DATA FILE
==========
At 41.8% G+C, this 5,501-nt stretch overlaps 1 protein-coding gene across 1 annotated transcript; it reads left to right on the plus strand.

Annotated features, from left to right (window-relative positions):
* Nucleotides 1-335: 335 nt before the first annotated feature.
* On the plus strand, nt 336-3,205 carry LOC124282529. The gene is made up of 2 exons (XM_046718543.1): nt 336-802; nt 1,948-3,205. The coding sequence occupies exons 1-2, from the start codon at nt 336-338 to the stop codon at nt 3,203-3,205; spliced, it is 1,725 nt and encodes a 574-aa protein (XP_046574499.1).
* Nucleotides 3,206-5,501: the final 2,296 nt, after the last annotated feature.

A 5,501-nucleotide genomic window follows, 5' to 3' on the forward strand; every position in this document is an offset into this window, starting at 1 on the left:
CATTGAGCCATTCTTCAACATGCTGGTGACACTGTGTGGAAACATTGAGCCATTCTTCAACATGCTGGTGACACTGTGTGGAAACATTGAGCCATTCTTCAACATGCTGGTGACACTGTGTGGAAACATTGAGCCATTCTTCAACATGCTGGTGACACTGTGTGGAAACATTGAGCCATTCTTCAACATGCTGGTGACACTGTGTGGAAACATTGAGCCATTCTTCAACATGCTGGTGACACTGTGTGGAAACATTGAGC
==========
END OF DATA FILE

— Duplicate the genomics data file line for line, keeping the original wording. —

At 41.8% G+C, this 5,501-nt stretch overlaps 1 protein-coding gene across 1 annotated transcript; it reads left to right on the plus strand.

Annotated features, from left to right (window-relative positions):
* Nucleotides 1-335: 335 nt before the first annotated feature.
* On the plus strand, nt 336-3,205 carry LOC124282529. The gene is made up of 2 exons (XM_046718543.1): nt 336-802; nt 1,948-3,205. The coding sequence occupies exons 1-2, from the start codon at nt 336-338 to the stop codon at nt 3,203-3,205; spliced, it is 1,725 nt and encodes a 574-aa protein (XP_046574499.1).
* Nucleotides 3,206-5,501: the final 2,296 nt, after the last annotated feature.

A 5,501-nucleotide genomic window follows, 5' to 3' on the forward strand; every position in this document is an offset into this window, starting at 1 on the left:
CATTGAGCCATTCTTCAACATGCTGGTGACACTGTGTGGAAACATTGAGCCATTCTTCAACATGCTGGTGACACTGTGTGGAAACATTGAGCCATTCTTCAACATGCTGGTGACACTGTGTGGAAACATTGAGCCATTCTTCAACATGCTGGTGACACTGTGTGGAAACATTGAGCCATTCTTCAACATGCTGGTGACACTGTGTGGAAACATTGAGCCATTCTTCAACATGCTGGTGACACTGTGTGGAAACATTGAGC